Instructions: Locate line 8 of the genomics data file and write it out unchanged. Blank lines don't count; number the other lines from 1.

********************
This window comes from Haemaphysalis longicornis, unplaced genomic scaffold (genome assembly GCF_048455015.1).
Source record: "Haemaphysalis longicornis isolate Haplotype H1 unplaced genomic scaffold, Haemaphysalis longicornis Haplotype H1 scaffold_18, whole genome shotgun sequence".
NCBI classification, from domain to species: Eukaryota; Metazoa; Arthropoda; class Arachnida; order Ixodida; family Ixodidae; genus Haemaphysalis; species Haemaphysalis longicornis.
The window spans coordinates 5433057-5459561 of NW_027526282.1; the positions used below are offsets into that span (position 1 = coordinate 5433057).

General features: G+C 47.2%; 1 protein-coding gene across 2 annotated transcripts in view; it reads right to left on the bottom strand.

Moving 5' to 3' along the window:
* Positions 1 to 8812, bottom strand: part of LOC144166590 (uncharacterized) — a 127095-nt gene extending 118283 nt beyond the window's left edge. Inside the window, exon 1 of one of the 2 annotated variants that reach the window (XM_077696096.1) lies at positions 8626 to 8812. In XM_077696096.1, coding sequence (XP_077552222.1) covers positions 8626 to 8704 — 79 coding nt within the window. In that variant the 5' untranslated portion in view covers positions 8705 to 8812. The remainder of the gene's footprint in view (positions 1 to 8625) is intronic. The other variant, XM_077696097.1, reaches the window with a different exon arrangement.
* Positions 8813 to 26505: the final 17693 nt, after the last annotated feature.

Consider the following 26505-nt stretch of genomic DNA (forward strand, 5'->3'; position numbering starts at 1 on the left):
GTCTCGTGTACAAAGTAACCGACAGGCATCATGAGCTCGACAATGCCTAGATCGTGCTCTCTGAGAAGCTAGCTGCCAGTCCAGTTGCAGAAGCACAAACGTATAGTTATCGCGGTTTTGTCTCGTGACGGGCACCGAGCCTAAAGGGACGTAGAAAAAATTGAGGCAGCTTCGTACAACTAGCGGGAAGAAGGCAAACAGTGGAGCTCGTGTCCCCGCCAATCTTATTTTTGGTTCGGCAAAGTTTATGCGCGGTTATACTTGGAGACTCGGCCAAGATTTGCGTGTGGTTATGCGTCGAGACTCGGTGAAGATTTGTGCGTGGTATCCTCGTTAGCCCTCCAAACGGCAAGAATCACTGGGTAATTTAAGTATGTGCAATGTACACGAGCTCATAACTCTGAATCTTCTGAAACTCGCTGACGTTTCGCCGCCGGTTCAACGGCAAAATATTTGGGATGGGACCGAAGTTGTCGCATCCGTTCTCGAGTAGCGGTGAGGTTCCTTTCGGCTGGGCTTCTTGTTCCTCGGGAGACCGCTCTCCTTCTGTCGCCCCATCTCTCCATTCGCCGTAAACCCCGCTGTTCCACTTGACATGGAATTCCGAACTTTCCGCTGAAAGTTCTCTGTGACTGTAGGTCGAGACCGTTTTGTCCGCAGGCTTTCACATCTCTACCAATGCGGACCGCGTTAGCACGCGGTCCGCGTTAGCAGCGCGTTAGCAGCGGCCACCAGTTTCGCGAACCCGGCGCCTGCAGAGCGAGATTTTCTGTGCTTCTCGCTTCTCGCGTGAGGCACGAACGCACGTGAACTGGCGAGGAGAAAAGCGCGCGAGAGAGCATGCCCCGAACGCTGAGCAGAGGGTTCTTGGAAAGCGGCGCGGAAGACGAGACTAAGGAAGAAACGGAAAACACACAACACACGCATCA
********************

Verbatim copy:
* Positions 8813 to 26505: the final 17693 nt, after the last annotated feature.